11/09/2001 12:00AM

One Eclipse, so many fillies

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NEW YORK - So whose name deserves to be pulled from the envelope the night of Feb. 18 when the champion 3-year-old filly of 2001 is announced?

Rarely if ever have there been so many legitimate contenders for a divisional championship. Usually when an award is up for grabs it's because of a lack of quality or consistency, but this was a strong and deep division and the challenge is choosing among so many worthy candidates.

There was so much talent that even whittling the field down to four finalists means eliminating two fillies who early in the year looked like the division's best. Golden Ballet beat Flute fair and square in the Santa Anita Oaks and had as much ability as anyone, but was retired without proving enough to merit title consideration. Fleet Renee won two Grade 1's, the Ashland and Mother Goose, but lost the Oaks to Flute and the Gazelle to Exogenous and was scratched from the Breeders' Cup Distaff.

The division was so contentious that Fleet Renee and Golden Ballet are unlikely to be among the three finalists for the award. That trio will come from the four candidates whose cases are presented in alphabetical order below:

Exogenous: Her final two starts were Grade 1 victories in two of the year's fastest races. In the Gazelle Sept. 8, she roared from off the pace to beat Two Item Limit and Fleet Renee by 3 1/2 lengths while running just a tick slower than Lido Palace's Woodward later on the card. Four weeks later, she beat 3-year-old division leader Flute and likely older filly and mare champion Spain in the Beldame, edging clear despite lugging in badly through the stretch.

There is no question that for that month, she was the best 3-year-old filly anywhere. The problem is that she was beaten soundly in three major races before that, a distant second to Flute in the Alabama, a distant second to Tweedside in the CCA Oaks, and a distant third to Fleet Renee in the Mother Goose.

Does her month of brilliance add up to a championship season?

Flute: She won the two biggest races of the year in her division, the Kentucky Oaks and the Alabama. In the Oaks, she scored by nearly three lengths in just her fourth career start, and in the Alabama, she won by 4 3/4 lengths over Exogenous. At that point, she was odds-on for the divisional title.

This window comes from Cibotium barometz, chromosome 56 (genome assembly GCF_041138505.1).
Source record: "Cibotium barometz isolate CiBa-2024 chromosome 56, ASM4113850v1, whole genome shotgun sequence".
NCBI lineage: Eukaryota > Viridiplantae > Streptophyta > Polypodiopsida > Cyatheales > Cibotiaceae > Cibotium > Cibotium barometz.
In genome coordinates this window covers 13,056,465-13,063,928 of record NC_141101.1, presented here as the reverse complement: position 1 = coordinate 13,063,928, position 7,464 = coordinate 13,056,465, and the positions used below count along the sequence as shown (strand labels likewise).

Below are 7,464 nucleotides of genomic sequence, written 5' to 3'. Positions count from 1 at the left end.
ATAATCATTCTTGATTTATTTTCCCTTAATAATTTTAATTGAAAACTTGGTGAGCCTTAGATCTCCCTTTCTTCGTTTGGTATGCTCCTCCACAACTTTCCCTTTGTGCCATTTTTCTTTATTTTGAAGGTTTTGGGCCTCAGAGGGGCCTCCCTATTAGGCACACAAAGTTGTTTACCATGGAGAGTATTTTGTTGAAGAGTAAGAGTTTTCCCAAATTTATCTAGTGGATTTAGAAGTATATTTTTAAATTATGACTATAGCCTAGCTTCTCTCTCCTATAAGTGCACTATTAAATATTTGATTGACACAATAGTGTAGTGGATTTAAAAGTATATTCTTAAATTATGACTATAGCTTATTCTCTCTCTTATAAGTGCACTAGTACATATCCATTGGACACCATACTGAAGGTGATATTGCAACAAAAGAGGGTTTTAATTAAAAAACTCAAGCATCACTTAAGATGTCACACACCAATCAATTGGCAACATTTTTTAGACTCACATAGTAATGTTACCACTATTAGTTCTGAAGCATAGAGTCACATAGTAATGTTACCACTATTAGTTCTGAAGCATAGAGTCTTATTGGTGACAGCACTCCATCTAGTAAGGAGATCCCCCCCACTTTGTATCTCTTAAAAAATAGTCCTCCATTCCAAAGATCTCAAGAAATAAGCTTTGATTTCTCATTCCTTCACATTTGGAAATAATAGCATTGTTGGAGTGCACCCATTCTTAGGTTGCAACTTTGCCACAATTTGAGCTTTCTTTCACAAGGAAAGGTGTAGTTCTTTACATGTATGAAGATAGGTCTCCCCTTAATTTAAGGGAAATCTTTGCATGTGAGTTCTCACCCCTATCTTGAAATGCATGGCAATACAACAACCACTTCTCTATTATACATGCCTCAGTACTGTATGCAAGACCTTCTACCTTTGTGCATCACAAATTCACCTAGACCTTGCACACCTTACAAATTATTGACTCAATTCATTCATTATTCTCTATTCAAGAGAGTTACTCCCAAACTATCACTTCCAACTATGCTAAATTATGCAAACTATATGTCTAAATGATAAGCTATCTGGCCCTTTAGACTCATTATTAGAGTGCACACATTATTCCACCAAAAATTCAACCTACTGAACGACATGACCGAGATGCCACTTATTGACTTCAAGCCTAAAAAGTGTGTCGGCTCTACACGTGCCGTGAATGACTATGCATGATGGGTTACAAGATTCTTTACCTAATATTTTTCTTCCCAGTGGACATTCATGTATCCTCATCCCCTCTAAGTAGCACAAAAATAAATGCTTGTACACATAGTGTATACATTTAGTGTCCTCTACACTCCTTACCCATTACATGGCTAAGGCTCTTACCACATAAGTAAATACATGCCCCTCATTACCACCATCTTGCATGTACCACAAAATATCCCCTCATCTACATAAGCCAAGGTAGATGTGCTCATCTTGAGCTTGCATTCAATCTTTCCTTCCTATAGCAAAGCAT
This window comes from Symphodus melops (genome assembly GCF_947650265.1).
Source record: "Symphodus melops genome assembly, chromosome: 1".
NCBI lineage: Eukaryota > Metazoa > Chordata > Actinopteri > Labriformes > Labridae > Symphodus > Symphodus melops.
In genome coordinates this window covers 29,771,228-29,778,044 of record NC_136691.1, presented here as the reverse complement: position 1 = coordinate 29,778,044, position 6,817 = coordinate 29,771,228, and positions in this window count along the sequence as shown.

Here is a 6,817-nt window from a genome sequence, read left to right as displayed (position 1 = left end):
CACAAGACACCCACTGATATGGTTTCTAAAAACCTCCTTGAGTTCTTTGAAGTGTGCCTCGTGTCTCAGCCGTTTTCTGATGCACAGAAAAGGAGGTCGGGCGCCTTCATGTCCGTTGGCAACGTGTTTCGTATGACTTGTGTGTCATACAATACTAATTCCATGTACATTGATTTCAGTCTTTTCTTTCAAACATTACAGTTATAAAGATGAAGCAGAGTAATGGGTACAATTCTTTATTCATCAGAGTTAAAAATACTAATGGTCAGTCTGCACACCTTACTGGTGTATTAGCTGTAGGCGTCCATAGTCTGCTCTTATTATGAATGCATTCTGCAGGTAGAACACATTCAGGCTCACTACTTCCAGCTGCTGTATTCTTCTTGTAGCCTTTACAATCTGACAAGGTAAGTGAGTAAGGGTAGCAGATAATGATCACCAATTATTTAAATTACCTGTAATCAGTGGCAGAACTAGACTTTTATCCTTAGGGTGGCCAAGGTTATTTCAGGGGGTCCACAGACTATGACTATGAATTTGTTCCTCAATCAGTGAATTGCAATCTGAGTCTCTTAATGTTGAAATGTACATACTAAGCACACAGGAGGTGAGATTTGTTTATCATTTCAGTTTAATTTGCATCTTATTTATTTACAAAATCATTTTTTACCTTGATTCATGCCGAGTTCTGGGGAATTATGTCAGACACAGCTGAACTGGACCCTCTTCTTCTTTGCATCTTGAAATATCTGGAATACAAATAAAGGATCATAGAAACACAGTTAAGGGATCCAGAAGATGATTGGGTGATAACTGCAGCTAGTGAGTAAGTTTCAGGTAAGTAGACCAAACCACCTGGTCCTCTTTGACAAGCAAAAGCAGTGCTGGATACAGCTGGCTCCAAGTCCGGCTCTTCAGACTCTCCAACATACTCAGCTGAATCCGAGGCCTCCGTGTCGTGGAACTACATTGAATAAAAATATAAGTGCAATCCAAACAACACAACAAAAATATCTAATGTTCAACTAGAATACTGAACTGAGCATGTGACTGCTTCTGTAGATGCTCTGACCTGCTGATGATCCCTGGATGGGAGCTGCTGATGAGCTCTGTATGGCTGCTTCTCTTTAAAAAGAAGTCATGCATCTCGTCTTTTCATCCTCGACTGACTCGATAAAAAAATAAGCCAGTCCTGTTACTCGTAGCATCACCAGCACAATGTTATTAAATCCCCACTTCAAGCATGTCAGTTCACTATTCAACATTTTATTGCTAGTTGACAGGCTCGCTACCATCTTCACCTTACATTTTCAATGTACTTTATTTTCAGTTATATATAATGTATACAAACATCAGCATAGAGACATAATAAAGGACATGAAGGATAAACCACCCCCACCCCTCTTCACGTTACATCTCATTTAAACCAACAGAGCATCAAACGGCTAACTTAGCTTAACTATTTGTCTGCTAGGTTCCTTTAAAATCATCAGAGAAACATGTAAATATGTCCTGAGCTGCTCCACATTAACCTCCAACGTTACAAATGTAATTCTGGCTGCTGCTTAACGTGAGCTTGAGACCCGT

Then came the Beldame, where she finished second to Exogenous after racing in tight quarters on the inside but not on an unusually dead rail, and the Breeders' Cup Distaff, where she was stuck on a deader rail early but showed little at any point. So her season ended with defeats to two of her competitors for the title.

Is winning the Oaks and Alabama enough to offset two year-end defeats?

Unbridled Elaine: Sporting stakes victories this year in only the Monmouth and Iowa Oaks before Oct. 27, Unbridled Elaine was an unlikely championship contender until her Breeders' Cup Distaff victory. Plenty of voters believe that a single Cup victory is worth two or three Grade 1's during the regular season, and will resolve the tough problem by penciling in the winner of the so-called World Thoroughbred Championship race.

It's not a completely indefensible decision. Unbridled Elaine had a tough trip in the Distaff and rallied strongly to catch Spain at the wire. The problem is that she did it in a race where Exogenous and Fleet Renee were scratched and Flute showed up in name only. Is a Cup victory enough to make up for an otherwise spotty resume?

Xtra Heat: Here's where things get really interesting. One way to solve the Flute/Exogenous riddle is to vote for the Distaff winner. Another is to step outside normal championship guidelines and reward an unusual filly who was part of the division in age and and gender only.

Xtra Heat did not run in the Santa Anita Oaks, Kentucky Oaks, Black-Eyed Susan, Acorn, Mother Goose, CCA Oaks, Alabama, Gazelle, Beldame, Spinster, or Distaff. Her only Grade 1 appearances were the Test, which she lost; the Breeders' Cup Sprint, which she lost; and the Prioress, which she won narrowly, but is a race whose Grade 1 status is highly suspect. Still, she won 9 of 12 starts overall, with three seconds, and captured the admiration of anyone who watched her. No horse of any age or sex could beat her for half a mile this year, and she consistently hung in courageously after setting blistering early fractions.

The question here is whether you want to give a championship other than the sprinting award to a filly who never ran beyond seven furlongs. My answer is probably not, and I'm leaning towards Exogenous. But Xtra Heat's remarkable campaign does raise anew the question of why there isn't a separate Eclipse award for filly and mare sprinters (which she would win unanimously) since there is one for grass fillies and mares.

There are a lot more sprints than grass routes for fillies in American racing, and it doesn't seem right that a Banks Hill should get an Eclipse Award for winning a single grass race while Xtra Heat's campaign goes uncrowned.